Archeologists dig into Alberta's past at Bar U Ranch slaughterhouse

Archeologists are getting a glimpse of Alberta's ranching history as they excavate the floor of a slaughterhouse at a national historic site.

120-year-old Bar U Ranch National Historic Site is restoring the slaughterhouse

An archeologist uncovers artifacts in the floor of the Bar U Ranch slaughterhouse in southern Alberta. (Anis Heydari/CBC)

Archeologists are getting a glimpse of Alberta's ranching history as they excavate the floor of a slaughterhouse at a national historic site.

"We had a complete sheep's skull, which was a bit surprising because of its size," said Parks Canada archeologist Jessica Hill, who is working on the federally funded project to restore the Bar U Ranch slaughterhouse.

"The area we're excavating was the active killing floor, so we wouldn't expect to find really large things."

The Bar U Ranch's slaughterhouse was used for decades as part of what was once one of the biggest ranching operations in Western Canada. (Anis Heydari/CBC)

The slaughterhouse on the historic site, located south of Calgary on Highway 22, is a small, rectangular building with batten walls. It was built at a time most ranches practiced slaughtering out-of-doors, with improvised equipment, according to Canada's national register of historic places.

The ranch was founded in the 1880s and over the course of its history was owned at different times by two men who helped found the Calgary Stampede — cattle baron Patrick Burns, who took the ranch over from fellow Big Four member George Lane.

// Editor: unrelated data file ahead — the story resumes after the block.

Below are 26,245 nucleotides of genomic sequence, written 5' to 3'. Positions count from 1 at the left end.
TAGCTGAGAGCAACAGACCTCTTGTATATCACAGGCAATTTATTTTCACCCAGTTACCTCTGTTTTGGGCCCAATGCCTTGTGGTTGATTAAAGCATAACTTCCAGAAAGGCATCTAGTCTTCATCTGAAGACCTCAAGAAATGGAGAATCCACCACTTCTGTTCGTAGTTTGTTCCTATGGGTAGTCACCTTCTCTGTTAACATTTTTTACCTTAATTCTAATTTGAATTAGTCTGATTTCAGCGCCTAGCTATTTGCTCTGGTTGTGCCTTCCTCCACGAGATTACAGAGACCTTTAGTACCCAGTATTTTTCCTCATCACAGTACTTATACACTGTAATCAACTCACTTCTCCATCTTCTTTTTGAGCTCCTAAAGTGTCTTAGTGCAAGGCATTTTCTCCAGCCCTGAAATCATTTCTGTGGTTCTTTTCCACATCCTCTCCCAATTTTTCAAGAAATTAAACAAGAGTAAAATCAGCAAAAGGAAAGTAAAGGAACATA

"We found cartridge cases, from the firearms used to dispatch the animals. Also things like tobacco tins that the cowboys who were here would have discarded. They were using chew tobacco usually," said Hill.

Archeologist Jessica Hill says she loves the chance to touch Alberta's past. (Anis Heydari/CBC)

"I think it's really neat to find the personal items like the tobacco tins, and drinking glass bottles, those kind of things that talk to the individuals who were here."

The artifacts are being sent to a lab for analysis, before they're catalogued and sent to one of Parks Canada's long-term storage facilities.

Archeologist Miriam Fry said she looks at different diagnostic features to determine what animal, and what part of the animal, remains came from.

"That's sort of the waste material from the slaughtering process so we're getting a lot of the lower limb bones and the foot bones especially," she said.

A sheep's skull was one of the larger items uncovered at the slaughterhouse. (Parks Canada)

Hill said she loves the opportunity to reach back and touch the past.

"Touching the same thing that no one else has touched for maybe 100 years or 200 years or longer, I find that really neat to connect with an individual who I have never met, will never meet," she said.

Once the building is restored, it will be used to help demonstrate what life was like on the ranch.

Hill is encouraging people to come visit and participate in activities relating to the excavation. The dig runs until Sept. 3.

With files from Anis Heydari